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Published 17th January 2017 by

Chatelherault Country Park is a country park in Hamilton, South Lanarkshire, Scotland. The name comes from the French town of Ch√Ętellerault, which the nearby town of Hamilton is twinned with.
Chatelherault Country Park

Chatelherault Country Park

Chatelherault Country Park was built in 1732 as the hunting lodge and summer house for the Duke of Hamilton. It is centred on the former hunting lodge, a folly designed to be seen from the now demolished Hamilton Palace at the end of a broad grass slope forming an avenue with lines of lime trees. The lodge was designed by William Adam and completed in 1734. It comprises two buildings, linked by a gateway, in the form of four pavilions above a garden wall. The hunting lodge now serves as a magnificent gateway to a beautiful Chatelherault Country Park.

The buildings provided kennels, stables and accommodation for hunting parties returning from the woodlands to the south.

Historic Scotland took over ownership of the lodge and began renovating in the late 1970s, including the fine Georgian plasterwork, and a visitor centre was built to the rear.

The ruins of Cadzow Castle lie above the gorge of the Avon Water, which runs to the west of the lodge, and a little further up the path, you will come across the Dukes Monument. This was erected by the people of Hamilton in memory of William 11th Duke of Hamilton in 1863 after he died. The original bronze bust of the Duke is now on display at the visitor's centre at Chatelherault.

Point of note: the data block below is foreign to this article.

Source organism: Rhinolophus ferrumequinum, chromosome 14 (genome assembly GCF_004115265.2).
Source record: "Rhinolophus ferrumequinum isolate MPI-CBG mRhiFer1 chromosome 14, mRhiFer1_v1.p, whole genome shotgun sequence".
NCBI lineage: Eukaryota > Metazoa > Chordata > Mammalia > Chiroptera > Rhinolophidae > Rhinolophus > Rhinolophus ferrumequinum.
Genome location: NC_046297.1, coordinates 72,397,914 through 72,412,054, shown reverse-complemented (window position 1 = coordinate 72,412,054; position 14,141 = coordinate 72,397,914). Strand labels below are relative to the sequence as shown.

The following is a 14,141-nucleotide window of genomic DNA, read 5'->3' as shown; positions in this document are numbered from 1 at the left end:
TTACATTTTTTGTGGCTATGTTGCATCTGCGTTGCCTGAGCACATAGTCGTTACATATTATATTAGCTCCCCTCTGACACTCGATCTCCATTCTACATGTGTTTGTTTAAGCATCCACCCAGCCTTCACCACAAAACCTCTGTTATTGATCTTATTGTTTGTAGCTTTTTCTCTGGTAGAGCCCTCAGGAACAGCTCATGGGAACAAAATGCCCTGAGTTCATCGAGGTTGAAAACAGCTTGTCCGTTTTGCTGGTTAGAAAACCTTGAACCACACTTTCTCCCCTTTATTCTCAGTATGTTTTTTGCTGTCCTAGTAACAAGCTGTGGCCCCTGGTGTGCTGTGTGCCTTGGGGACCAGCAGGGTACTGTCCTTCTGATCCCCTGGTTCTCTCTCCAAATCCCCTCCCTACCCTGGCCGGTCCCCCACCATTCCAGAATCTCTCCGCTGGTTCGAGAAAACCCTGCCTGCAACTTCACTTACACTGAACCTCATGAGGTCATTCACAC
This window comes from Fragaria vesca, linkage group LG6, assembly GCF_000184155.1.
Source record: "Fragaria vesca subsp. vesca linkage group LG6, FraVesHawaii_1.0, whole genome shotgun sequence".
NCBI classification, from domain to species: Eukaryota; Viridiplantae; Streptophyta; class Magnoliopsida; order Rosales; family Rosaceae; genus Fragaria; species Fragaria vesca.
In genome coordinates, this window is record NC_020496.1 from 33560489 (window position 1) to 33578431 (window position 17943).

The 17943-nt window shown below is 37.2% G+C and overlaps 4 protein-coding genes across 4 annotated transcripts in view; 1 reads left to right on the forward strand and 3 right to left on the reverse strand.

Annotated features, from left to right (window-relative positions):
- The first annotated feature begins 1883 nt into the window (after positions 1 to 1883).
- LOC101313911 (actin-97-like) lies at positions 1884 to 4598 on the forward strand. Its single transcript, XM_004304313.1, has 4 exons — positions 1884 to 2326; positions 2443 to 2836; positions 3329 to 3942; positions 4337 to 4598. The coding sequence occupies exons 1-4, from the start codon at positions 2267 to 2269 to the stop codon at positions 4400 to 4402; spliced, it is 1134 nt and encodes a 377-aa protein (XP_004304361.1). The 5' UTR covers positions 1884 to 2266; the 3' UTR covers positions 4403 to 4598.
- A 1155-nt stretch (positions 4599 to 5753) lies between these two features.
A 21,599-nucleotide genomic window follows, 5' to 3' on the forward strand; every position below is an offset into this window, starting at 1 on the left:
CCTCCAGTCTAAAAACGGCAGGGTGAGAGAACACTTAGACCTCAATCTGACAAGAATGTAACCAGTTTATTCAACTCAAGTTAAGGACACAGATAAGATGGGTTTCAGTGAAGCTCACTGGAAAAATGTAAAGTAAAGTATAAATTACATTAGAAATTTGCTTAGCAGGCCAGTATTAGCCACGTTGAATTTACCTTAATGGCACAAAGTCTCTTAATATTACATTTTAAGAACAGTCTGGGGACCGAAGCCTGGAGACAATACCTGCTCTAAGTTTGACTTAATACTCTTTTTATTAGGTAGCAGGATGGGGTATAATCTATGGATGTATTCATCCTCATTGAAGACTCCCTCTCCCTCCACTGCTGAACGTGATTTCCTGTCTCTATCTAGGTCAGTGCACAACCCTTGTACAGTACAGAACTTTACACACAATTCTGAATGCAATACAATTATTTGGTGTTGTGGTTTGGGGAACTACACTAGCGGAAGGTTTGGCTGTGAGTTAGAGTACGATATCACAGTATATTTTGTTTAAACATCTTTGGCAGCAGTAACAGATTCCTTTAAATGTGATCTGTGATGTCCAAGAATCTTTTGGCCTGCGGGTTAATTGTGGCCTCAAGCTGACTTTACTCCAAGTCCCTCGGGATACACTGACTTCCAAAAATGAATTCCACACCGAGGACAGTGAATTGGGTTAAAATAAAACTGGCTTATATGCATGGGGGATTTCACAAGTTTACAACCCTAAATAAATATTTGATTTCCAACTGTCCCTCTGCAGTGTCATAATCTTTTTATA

Fairholm ford which is now crossed by the Green Bridge in Chatelherault Country Park, is still known locally as "Mary Hosies" due to an incident Mary Queen of Scots had there during her time at the castle. It was here, near the area of ancient woodland that Mary is said to have got her stockings wet after being thrown from her horse into the Avon Water.

There are several walks around the country park, ranging from one mile to 6 miles, the longest of which takes in the high river walk, down some steep steps, over the "Green Bridge" and back up a forest track. The visitor centre provides a coffee shop complete with some sweet treats for the end of your walk. While the walks are great when the weather is good, after a period of prolonged or heavy rain some of the lower paths and the steps down to the Green Bridge can become pretty muddy and slippery. Sturdy waterproof boots are recommended.

The beautiful wooded gorge, with colourful bluebells and wild garlic in spring, is home to Dippers, grey wagtails, badgers, otters and bats. Contains 10 miles of walks through ancient woodland to the 800-year-old Cadzow oaks - there are wonderful views too. The Cadzow oaks were planted during the time of Robert the Bruce.

After walking around the parkland you can stop off at the visitor centre and exhibition gallery to learn more about the history of Chatelherault, have a coffee and snack in the cafe, browse the formal gardens, and if the children still have energy there is a large adventure playground for them to run around in.

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